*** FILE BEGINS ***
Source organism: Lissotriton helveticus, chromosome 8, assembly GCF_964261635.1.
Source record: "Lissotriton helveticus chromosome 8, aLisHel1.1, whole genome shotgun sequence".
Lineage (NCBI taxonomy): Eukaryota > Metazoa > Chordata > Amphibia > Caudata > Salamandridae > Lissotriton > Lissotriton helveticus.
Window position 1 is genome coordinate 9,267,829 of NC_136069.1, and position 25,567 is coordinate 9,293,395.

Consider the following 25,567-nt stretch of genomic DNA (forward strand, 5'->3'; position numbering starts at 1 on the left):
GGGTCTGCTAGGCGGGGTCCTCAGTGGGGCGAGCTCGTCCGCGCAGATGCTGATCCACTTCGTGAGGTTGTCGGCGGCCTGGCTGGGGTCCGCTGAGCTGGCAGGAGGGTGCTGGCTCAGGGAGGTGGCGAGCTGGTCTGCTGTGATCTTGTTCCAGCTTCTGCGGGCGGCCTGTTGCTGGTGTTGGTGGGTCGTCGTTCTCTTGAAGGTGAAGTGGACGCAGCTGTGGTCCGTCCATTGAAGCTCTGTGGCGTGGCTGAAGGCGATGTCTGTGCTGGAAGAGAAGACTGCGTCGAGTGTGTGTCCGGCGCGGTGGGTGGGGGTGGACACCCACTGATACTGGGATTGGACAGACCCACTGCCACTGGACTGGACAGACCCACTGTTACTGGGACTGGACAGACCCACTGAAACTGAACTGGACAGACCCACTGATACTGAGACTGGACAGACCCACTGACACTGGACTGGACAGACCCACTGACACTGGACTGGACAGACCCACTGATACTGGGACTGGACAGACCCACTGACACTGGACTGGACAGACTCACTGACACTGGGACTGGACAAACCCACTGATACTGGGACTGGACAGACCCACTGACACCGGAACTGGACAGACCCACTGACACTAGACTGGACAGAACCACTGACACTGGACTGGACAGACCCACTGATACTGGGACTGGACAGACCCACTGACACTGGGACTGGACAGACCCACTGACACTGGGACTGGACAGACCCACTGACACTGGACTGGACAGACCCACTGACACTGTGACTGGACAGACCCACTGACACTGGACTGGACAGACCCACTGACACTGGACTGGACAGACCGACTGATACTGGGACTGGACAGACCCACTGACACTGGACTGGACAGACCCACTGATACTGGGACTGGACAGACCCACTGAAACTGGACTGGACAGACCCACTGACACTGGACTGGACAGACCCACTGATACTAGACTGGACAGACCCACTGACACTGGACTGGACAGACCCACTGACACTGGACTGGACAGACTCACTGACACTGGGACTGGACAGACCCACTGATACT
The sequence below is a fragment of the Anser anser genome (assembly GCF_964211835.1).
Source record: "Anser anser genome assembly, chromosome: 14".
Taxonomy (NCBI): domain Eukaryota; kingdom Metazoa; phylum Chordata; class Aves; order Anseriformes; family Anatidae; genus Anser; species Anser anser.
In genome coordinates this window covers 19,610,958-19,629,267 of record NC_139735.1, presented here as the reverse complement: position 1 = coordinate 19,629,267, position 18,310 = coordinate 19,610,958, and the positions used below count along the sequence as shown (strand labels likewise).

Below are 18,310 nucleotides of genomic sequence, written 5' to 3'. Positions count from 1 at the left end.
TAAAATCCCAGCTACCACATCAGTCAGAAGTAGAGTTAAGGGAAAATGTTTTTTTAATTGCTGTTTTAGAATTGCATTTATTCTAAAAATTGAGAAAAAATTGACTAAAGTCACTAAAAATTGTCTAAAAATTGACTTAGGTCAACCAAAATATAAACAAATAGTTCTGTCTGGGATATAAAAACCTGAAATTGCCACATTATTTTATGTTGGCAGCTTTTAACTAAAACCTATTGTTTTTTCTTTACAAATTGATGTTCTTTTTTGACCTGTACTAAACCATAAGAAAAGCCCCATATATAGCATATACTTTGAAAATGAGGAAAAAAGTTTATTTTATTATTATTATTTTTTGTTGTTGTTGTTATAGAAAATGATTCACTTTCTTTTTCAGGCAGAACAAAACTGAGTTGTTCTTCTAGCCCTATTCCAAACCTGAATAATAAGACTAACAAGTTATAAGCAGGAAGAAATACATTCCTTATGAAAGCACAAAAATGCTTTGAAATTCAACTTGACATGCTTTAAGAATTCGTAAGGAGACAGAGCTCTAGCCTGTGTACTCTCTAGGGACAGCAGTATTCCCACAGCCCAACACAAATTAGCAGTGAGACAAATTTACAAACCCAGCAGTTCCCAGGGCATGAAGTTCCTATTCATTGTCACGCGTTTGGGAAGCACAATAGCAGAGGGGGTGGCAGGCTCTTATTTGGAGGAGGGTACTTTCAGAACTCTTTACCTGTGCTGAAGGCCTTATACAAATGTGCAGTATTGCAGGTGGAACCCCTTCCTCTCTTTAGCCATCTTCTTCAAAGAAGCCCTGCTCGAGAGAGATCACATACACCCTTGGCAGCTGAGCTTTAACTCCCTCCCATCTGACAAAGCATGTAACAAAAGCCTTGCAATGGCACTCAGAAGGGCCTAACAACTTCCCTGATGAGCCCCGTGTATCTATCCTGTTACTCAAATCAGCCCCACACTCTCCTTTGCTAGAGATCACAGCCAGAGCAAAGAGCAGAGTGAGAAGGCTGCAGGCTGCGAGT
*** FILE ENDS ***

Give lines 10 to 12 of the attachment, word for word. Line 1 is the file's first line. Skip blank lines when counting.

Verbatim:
In genome coordinates this window covers 19,610,958-19,629,267 of record NC_139735.1, presented here as the reverse complement: position 1 = coordinate 19,629,267, position 18,310 = coordinate 19,610,958, and the positions used below count along the sequence as shown (strand labels likewise).

Below are 18,310 nucleotides of genomic sequence, written 5' to 3'. Positions count from 1 at the left end.
TAAAATCCCAGCTACCACATCAGTCAGAAGTAGAGTTAAGGGAAAATGTTTTTTTAATTGCTGTTTTAGAATTGCATTTATTCTAAAAATTGAGAAAAAATTGACTAAAGTCACTAAAAATTGTCTAAAAATTGACTTAGGTCAACCAAAATATAAACAAATAGTTCTGTCTGGGATATAAAAACCTGAAATTGCCACATTATTTTATGTTGGCAGCTTTTAACTAAAACCTATTGTTTTTTCTTTACAAATTGATGTTCTTTTTTGACCTGTACTAAACCATAAGAAAAGCCCCATATATAGCATATACTTTGAAAATGAGGAAAAAAGTTTATTTTATTATTATTATTTTTTGTTGTTGTTGTTATAGAAAATGATTCACTTTCTTTTTCAGGCAGAACAAAACTGAGTTGTTCTTCTAGCCCTATTCCAAACCTGAATAATAAGACTAACAAGTTATAAGCAGGAAGAAATACATTCCTTATGAAAGCACAAAAATGCTTTGAAATTCAACTTGACATGCTTTAAGAATTCGTAAGGAGACAGAGCTCTAGCCTGTGTACTCTCTAGGGACAGCAGTATTCCCACAGCCCAACACAAATTAGCAGTGAGACAAATTTACAAACCCAGCAGTTCCCAGGGCATGAAGTTCCTATTCATTGTCACGCGTTTGGGAAGCACAATAGCAGAGGGGGTGGCAGGCTCTTATTTGGAGGAGGGTACTTTCAGAACTCTTTACCTGTGCTGAAGGCCTTATACAAATGTGCAGTATTGCAGGTGGAACCCCTTCCTCTCTTTAGCCATCTTCTTCAAAGAAGCCCTGCTCGAGAGAGATCACATACACCCTTGGCAGCTGAGCTTTAACTCCCTCCCATCTGACAAAGCATGTAACAAAAGCCTTGCAATGGCACTCAGAAGGGCCTAACAACTTCCCTGATGAGCCCCGTGTATCTATCCTGTTACTCAAATCAGCCCCACACTCTCCTTTGCTAGAGATCACAGCCAGAGCAAAGAGCAGAGTGAGAAGGCTGCAGGCTGCGAGT